Here are a few things self learned from reading the review, in The Economist of 1 September 2012, of The Art of the Restaurateur, by Nicholas Lander:
- “Making the customer truly happy is the job, often unsung, of the restaurateur, who risks his money (and sometimes health, marriage and sanity) in one of the most stressful jobs in the world.”
- “Around 60% of American eateries close or change ownership within the first three years.”
- “Getting on with neighbours is essential: their objections to noise, smell and crowds can doom a place, even if the customers adore it.”
Among the 20 iconic restaurants mentioned in the book are: Hazel Allen’s Ballymaloe House, in rural Ireland; Danny Meyer’s Union Square Café in New York City; Gilbert Pilgram’s Zuni (The Economist mentions that it’s “in California,” which is strangely non-specific, since every other restaurant mentioned has a specific location. And we all know that California is soooo large, don’t we, dear blog readers?) and “St. John — a British nose-to-tail restaurant that specialises in serving the animal parts that most chefs disdain;” Russell Norman’s Polpo in London, which serves cicchetti (Venetian side dishes).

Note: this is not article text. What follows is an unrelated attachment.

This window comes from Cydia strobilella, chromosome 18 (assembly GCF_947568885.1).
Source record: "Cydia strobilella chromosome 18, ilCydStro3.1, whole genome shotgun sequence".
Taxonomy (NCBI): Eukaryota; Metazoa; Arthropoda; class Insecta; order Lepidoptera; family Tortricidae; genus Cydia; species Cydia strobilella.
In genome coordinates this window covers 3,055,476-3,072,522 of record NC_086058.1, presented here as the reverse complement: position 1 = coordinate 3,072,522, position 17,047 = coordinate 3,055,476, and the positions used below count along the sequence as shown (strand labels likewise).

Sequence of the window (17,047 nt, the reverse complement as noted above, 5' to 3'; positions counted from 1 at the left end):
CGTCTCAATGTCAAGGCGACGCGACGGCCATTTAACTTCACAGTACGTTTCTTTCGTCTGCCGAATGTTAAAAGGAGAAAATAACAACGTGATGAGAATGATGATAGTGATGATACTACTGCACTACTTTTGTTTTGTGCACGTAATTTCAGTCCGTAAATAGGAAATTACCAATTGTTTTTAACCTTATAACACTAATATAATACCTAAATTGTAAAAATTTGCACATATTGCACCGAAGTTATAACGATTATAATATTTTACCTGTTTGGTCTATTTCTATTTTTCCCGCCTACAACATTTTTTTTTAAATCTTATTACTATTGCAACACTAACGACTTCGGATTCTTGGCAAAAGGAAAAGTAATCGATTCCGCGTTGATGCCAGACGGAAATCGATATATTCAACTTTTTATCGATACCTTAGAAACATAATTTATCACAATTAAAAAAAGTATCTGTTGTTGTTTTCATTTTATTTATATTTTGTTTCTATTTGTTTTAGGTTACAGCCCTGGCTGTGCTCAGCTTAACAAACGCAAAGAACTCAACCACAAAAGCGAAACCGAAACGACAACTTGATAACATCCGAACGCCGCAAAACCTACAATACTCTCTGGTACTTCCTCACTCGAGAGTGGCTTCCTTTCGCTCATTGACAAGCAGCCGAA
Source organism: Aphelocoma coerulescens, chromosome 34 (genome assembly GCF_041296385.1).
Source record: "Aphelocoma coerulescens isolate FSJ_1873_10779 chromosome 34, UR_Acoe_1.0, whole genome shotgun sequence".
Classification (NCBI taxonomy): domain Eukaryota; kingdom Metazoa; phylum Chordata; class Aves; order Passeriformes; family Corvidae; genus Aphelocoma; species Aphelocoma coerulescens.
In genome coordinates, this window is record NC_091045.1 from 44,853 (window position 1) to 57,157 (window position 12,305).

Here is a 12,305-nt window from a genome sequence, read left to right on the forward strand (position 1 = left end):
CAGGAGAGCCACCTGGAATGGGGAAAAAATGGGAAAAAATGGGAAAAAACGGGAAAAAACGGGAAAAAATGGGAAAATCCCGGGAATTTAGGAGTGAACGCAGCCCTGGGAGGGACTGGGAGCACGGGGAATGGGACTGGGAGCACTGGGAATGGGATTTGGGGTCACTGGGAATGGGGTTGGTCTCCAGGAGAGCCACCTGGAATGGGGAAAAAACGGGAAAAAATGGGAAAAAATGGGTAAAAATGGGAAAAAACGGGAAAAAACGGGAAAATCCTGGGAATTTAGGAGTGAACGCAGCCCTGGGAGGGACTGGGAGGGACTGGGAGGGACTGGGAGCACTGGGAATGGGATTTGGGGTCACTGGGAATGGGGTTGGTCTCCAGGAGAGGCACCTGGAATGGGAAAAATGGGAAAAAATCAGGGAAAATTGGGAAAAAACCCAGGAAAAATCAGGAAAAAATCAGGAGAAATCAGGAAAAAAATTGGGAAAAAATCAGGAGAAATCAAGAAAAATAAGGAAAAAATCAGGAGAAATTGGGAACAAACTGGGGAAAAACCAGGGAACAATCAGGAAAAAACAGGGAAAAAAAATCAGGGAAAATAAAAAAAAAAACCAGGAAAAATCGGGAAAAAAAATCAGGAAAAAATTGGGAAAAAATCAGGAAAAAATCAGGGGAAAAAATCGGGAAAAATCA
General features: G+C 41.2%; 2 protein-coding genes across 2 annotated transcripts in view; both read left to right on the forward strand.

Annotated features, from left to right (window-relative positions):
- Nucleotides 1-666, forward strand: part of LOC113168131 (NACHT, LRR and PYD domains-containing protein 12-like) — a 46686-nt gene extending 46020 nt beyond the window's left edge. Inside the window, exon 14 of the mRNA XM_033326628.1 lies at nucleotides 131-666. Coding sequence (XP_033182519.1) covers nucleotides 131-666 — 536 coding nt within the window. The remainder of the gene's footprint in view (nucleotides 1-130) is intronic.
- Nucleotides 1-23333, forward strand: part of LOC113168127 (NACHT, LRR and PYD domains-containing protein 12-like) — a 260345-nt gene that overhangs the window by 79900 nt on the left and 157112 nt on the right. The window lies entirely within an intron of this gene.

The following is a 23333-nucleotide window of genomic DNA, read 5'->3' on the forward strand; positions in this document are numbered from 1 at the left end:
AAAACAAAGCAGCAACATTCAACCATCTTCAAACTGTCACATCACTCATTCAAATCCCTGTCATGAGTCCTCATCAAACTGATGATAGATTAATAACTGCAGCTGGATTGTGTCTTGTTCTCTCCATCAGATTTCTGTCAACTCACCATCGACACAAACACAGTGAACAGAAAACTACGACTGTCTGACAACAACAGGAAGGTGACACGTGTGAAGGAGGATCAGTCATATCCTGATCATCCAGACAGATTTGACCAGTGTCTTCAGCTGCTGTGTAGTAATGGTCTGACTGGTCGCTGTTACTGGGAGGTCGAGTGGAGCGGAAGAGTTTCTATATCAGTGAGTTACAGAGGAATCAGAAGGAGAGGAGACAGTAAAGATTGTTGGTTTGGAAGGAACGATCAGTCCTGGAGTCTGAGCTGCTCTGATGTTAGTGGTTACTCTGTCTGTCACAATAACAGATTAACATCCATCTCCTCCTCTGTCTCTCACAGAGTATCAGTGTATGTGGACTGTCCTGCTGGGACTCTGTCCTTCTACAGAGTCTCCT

Stay tuned, dear blog readers. Stay tuned.